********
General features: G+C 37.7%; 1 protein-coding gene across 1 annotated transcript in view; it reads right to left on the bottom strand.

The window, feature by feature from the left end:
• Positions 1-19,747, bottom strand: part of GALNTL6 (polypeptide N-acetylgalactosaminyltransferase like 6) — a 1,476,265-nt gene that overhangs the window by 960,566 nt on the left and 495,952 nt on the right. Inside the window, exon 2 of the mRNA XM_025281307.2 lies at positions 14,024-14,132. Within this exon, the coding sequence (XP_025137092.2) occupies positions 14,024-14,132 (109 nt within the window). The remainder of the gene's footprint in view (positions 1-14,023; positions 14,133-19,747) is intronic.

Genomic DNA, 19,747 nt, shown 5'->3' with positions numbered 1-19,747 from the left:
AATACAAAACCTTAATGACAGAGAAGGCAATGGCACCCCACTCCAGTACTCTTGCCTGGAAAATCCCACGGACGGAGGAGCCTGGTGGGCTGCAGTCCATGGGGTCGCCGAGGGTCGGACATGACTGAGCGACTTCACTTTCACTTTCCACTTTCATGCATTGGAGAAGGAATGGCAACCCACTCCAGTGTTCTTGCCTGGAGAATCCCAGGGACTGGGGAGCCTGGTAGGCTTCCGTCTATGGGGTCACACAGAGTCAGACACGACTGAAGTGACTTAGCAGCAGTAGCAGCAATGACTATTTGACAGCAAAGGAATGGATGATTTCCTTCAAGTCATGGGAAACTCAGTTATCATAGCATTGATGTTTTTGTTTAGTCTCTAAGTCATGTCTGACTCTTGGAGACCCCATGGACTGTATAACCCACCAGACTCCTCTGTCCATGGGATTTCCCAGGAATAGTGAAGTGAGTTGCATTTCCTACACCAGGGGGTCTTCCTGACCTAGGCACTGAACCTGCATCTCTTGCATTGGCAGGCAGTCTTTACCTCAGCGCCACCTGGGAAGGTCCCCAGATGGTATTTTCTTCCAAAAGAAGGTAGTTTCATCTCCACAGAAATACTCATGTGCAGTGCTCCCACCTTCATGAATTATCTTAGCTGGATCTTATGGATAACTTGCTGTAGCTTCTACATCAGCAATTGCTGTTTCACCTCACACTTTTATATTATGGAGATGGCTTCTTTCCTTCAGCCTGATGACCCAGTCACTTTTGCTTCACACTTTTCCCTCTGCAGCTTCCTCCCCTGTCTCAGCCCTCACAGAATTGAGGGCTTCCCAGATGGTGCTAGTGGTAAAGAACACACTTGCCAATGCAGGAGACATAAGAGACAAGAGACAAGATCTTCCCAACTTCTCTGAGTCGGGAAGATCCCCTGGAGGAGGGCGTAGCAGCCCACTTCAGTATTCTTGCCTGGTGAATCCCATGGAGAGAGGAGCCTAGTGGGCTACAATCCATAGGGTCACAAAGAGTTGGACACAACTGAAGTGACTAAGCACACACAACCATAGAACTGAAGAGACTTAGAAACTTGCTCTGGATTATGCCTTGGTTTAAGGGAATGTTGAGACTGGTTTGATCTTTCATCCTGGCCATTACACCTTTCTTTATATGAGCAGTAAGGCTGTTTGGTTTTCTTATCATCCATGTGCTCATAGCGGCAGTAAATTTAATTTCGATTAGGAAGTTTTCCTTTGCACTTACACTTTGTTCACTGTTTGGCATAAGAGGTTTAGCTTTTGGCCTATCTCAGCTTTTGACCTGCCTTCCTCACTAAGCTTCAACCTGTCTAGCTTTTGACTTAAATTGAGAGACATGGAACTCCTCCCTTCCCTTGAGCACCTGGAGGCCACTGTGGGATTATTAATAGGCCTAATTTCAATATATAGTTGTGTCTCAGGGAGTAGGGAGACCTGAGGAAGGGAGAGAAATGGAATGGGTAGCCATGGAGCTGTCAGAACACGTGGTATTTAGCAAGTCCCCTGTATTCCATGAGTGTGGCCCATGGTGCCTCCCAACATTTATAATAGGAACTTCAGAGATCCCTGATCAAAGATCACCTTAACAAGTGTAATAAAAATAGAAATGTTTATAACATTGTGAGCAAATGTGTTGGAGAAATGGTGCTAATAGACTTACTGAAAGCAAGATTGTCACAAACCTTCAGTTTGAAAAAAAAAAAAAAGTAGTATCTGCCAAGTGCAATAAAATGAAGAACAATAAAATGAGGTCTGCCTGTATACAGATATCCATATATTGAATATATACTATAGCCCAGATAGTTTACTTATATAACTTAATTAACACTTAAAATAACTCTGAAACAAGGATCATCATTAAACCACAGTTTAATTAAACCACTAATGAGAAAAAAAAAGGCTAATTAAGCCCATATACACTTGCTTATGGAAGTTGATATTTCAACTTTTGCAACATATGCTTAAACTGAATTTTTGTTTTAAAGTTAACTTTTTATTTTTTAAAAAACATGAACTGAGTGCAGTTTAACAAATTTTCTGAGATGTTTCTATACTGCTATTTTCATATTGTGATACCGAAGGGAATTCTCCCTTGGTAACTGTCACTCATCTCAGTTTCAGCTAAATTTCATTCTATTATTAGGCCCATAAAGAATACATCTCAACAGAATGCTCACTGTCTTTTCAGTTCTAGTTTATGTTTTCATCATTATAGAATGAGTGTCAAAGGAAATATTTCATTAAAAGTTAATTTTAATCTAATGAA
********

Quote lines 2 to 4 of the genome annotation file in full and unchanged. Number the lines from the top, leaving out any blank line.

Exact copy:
The window, feature by feature from the left end:
• Positions 1-19,747, bottom strand: part of GALNTL6 (polypeptide N-acetylgalactosaminyltransferase like 6) — a 1,476,265-nt gene that overhangs the window by 960,566 nt on the left and 495,952 nt on the right. Inside the window, exon 2 of the mRNA XM_025281307.2 lies at positions 14,024-14,132. Within this exon, the coding sequence (XP_025137092.2) occupies positions 14,024-14,132 (109 nt within the window). The remainder of the gene's footprint in view (positions 1-14,023; positions 14,133-19,747) is intronic.

Genomic DNA, 19,747 nt, shown 5'->3' with positions numbered 1-19,747 from the left: